A Hot Future For M2M

A market report from IDATE says machine-to-machine (M2M) communication is headed for big-dollar growth in the years to come.

The company claims the market for machine-to-machine communications could surpass $270 billion by 2010. The French tech research firm released a market report that said new technology building blocks will speed adoption of machine-to-machine (M2M) communications, leading to a 49 percent annual growth rate.

Mature technologies are already boosting this market, according to IDATE: Standardization of data-capture technologies has led to a drop in hardware costs, while SMS and GPRS, with always-on connections and packet-based billing, have turned the tide by making wireless connections feasible and cost-effective.

On Thursday, Royal Philips Electronics and Texas Instruments (TI) said they would work together to test interoperation of their products and their conformance to the EPC Gen 2 standard. Gen 2 is the newest and most advanced of the RFID specifications for UHF band communications centered around 900MHz.

Emerging technologies, including Web services, XML data schemas and RFID, will have a major impact on the market’s future growth, IDATE said.

RFID provides new sources of data — and insight — to companies, especially for supply chain and warehouse operations. Short-range network technologies like Zigbee will complement cellular or dial-up connections to the Internet, providing low-cost data collection.

To date, the industries most advanced in M2M deployments are transportation, which uses the technology for fleet management; public utilities and telematics, where it’s used for security; emergency services; and navigation. These early deployments offer tangible ROI, IDATE said, while regulations and retailers’ mandates are helping to jump-start the business.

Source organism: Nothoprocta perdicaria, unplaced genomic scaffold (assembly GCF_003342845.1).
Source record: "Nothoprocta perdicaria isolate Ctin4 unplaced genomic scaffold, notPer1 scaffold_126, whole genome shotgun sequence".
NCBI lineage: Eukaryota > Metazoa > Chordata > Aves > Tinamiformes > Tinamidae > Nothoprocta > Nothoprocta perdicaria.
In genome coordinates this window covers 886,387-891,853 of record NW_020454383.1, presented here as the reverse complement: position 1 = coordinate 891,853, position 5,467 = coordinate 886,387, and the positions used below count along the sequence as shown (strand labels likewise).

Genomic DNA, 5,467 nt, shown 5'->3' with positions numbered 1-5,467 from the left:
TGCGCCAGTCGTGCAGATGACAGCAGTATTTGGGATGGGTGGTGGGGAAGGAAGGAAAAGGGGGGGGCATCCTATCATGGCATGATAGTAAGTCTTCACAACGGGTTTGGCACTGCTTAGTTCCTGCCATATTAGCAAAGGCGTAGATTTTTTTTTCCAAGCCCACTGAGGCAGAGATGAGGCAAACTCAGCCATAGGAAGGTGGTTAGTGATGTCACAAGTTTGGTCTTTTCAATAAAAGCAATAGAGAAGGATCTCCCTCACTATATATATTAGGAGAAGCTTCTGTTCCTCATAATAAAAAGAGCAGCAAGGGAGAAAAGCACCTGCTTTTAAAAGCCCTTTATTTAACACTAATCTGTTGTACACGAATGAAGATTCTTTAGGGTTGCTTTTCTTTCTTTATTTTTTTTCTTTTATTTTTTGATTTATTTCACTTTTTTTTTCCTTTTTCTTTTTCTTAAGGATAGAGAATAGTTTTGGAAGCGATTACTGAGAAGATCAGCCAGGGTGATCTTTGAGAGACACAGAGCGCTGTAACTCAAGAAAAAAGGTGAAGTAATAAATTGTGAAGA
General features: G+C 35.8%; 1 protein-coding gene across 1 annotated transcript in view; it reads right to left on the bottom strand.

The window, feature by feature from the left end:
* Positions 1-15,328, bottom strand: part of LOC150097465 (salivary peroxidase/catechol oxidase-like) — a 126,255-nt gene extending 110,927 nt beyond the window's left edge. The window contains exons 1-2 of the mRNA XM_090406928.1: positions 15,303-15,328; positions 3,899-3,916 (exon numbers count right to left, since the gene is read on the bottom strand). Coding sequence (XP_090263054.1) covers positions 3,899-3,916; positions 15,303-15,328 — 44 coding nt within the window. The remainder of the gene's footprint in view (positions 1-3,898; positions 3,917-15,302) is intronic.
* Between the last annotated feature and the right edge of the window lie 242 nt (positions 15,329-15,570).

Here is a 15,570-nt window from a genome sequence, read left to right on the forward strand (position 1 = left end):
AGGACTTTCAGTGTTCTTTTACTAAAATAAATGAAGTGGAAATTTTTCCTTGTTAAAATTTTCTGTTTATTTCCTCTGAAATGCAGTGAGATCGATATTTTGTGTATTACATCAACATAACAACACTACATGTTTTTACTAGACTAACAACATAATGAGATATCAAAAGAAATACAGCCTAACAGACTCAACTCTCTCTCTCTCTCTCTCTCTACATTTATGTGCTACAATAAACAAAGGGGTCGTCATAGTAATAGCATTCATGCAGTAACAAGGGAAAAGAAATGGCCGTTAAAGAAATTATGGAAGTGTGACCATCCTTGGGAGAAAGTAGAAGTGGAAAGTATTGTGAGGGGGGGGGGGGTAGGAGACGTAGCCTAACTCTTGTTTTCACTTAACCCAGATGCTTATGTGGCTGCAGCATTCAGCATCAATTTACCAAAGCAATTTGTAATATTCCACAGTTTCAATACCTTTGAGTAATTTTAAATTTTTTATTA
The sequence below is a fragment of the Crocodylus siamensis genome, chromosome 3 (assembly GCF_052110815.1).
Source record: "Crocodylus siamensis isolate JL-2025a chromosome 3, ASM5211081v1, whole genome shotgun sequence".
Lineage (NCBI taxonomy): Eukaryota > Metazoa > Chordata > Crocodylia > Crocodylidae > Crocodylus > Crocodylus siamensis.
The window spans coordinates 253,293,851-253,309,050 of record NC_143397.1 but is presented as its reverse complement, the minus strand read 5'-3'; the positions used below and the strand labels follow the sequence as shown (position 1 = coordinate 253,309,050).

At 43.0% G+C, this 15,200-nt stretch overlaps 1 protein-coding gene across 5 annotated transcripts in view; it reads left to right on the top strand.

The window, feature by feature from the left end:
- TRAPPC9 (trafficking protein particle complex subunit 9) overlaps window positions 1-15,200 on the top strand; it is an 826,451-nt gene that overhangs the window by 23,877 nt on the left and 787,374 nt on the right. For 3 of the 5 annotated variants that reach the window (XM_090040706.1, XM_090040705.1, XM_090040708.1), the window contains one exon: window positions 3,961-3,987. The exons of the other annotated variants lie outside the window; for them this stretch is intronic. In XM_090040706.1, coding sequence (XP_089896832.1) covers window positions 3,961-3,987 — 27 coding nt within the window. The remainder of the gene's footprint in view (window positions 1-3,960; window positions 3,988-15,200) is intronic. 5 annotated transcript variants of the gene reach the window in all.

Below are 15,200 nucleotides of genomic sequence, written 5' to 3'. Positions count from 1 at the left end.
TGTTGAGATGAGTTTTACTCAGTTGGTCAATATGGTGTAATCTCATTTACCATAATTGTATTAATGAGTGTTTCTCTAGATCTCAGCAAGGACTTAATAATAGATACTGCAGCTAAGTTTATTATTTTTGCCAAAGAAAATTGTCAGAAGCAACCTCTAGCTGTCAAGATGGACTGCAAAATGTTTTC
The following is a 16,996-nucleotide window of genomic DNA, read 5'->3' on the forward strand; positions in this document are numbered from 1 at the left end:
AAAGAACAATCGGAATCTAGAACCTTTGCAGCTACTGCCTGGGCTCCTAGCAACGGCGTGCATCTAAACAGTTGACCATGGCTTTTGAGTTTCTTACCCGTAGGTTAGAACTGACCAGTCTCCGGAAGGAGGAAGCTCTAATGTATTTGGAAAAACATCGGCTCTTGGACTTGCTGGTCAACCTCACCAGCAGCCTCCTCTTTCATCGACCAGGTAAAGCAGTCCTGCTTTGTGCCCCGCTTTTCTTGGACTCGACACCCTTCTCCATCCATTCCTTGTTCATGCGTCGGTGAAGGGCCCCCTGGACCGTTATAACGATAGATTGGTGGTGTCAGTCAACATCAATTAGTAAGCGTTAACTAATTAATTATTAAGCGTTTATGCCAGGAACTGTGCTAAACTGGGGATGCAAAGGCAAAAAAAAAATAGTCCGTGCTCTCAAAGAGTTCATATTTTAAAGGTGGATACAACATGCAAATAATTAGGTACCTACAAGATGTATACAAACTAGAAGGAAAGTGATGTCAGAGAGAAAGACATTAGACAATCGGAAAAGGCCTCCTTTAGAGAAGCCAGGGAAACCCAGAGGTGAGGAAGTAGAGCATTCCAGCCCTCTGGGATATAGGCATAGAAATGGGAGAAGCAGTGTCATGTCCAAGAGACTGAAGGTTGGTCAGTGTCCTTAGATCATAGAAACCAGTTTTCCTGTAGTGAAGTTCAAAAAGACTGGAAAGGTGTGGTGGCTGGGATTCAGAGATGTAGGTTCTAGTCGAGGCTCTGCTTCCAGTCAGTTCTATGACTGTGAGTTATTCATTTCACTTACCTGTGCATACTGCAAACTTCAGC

IDATE said the hardware manufacturers and systems integrators will benefit the most, while mobile network operators could be looking at 6 percent of their revenues coming from M2M traffic in the next five years.

Because mobile operators haven’t focused attention on M2M — and they often provide only spotty coverage — IDATE said systems integrators and vendors often use paging networks or mobile virtual network operators that specialize in providing connectivity for M2M. To see that 6 percent revenue, network operators need to adapt their sales and operations strategies.

“The most highly involved operators are offering technological platforms or vertical packages,” wrote Vincent Bonneau, the report’s lead author.

On Tuesday, Microsoft Europe, Middle East and Africa announced a partnership with BT to provide an RFID managed service to the retail sector.

The new offering combines BT’s RFID data-management and systems-integration capabilities with Microsoft’s data capture and analysis to provide item-level RFID tagging and data capture for retailers.

Retailer Marks & Spencer, which had been working with BT in trials of tagging clothing in the supply chain, is the first customer. Marks & Spencer said it would extend the trial to around 50 stores by spring 2006. The service will be delivered as a Microsoft .NET application on Windows Server 2003 and SQL Server 2000.

In a research note, IT analyst firm Ovum pointed out that while the Marks & Spencer project remains in pilot, “Microsoft is a highly influential vendor, and its involvement in this market can only speed things along.”

IDATE’s Bonneau wrote that such projects are key to building a thriving M2M ecosystem that will eventually include new ways to reach consumers.

“The M2M market will get a major boost when RFID smart tags begin to equip individual products [such as groceries and consumer electronics] in shops and advertisements, leading in the future to new consumer marketing applications.”

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